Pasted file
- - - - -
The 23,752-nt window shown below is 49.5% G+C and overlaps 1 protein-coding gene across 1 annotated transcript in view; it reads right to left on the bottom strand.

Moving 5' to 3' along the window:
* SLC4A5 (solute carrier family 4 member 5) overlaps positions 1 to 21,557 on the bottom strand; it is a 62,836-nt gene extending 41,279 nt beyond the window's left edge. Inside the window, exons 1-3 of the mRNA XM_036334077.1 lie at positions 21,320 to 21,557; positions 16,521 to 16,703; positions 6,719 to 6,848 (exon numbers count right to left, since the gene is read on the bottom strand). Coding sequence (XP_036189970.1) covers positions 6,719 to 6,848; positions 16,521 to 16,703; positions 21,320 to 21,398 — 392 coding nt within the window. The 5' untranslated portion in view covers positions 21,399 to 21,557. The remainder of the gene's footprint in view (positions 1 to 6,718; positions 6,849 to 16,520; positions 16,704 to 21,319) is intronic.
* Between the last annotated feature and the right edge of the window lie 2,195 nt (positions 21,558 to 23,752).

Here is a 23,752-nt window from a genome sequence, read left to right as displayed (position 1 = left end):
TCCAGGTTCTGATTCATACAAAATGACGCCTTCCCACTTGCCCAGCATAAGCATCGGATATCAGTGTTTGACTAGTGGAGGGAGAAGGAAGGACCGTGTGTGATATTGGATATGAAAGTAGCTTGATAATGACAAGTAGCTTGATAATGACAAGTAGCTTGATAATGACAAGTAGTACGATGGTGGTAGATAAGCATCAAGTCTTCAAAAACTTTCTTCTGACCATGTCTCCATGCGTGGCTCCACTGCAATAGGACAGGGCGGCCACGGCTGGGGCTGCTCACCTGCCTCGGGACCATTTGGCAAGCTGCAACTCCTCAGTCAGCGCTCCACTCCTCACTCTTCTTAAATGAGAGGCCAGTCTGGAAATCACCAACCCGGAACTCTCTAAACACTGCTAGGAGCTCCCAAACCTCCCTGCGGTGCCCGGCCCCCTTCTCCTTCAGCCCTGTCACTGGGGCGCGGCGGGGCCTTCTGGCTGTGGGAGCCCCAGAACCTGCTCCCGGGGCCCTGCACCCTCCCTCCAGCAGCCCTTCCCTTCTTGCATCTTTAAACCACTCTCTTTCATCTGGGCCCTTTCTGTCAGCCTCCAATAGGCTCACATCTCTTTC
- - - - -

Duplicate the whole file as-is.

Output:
The 23,752-nt window shown below is 49.5% G+C and overlaps 1 protein-coding gene across 1 annotated transcript in view; it reads right to left on the bottom strand.

Moving 5' to 3' along the window:
* SLC4A5 (solute carrier family 4 member 5) overlaps positions 1 to 21,557 on the bottom strand; it is a 62,836-nt gene extending 41,279 nt beyond the window's left edge. Inside the window, exons 1-3 of the mRNA XM_036334077.1 lie at positions 21,320 to 21,557; positions 16,521 to 16,703; positions 6,719 to 6,848 (exon numbers count right to left, since the gene is read on the bottom strand). Coding sequence (XP_036189970.1) covers positions 6,719 to 6,848; positions 16,521 to 16,703; positions 21,320 to 21,398 — 392 coding nt within the window. The 5' untranslated portion in view covers positions 21,399 to 21,557. The remainder of the gene's footprint in view (positions 1 to 6,718; positions 6,849 to 16,520; positions 16,704 to 21,319) is intronic.
* Between the last annotated feature and the right edge of the window lie 2,195 nt (positions 21,558 to 23,752).

Here is a 23,752-nt window from a genome sequence, read left to right as displayed (position 1 = left end):
TCCAGGTTCTGATTCATACAAAATGACGCCTTCCCACTTGCCCAGCATAAGCATCGGATATCAGTGTTTGACTAGTGGAGGGAGAAGGAAGGACCGTGTGTGATATTGGATATGAAAGTAGCTTGATAATGACAAGTAGCTTGATAATGACAAGTAGCTTGATAATGACAAGTAGTACGATGGTGGTAGATAAGCATCAAGTCTTCAAAAACTTTCTTCTGACCATGTCTCCATGCGTGGCTCCACTGCAATAGGACAGGGCGGCCACGGCTGGGGCTGCTCACCTGCCTCGGGACCATTTGGCAAGCTGCAACTCCTCAGTCAGCGCTCCACTCCTCACTCTTCTTAAATGAGAGGCCAGTCTGGAAATCACCAACCCGGAACTCTCTAAACACTGCTAGGAGCTCCCAAACCTCCCTGCGGTGCCCGGCCCCCTTCTCCTTCAGCCCTGTCACTGGGGCGCGGCGGGGCCTTCTGGCTGTGGGAGCCCCAGAACCTGCTCCCGGGGCCCTGCACCCTCCCTCCAGCAGCCCTTCCCTTCTTGCATCTTTAAACCACTCTCTTTCATCTGGGCCCTTTCTGTCAGCCTCCAATAGGCTCACATCTCTTTC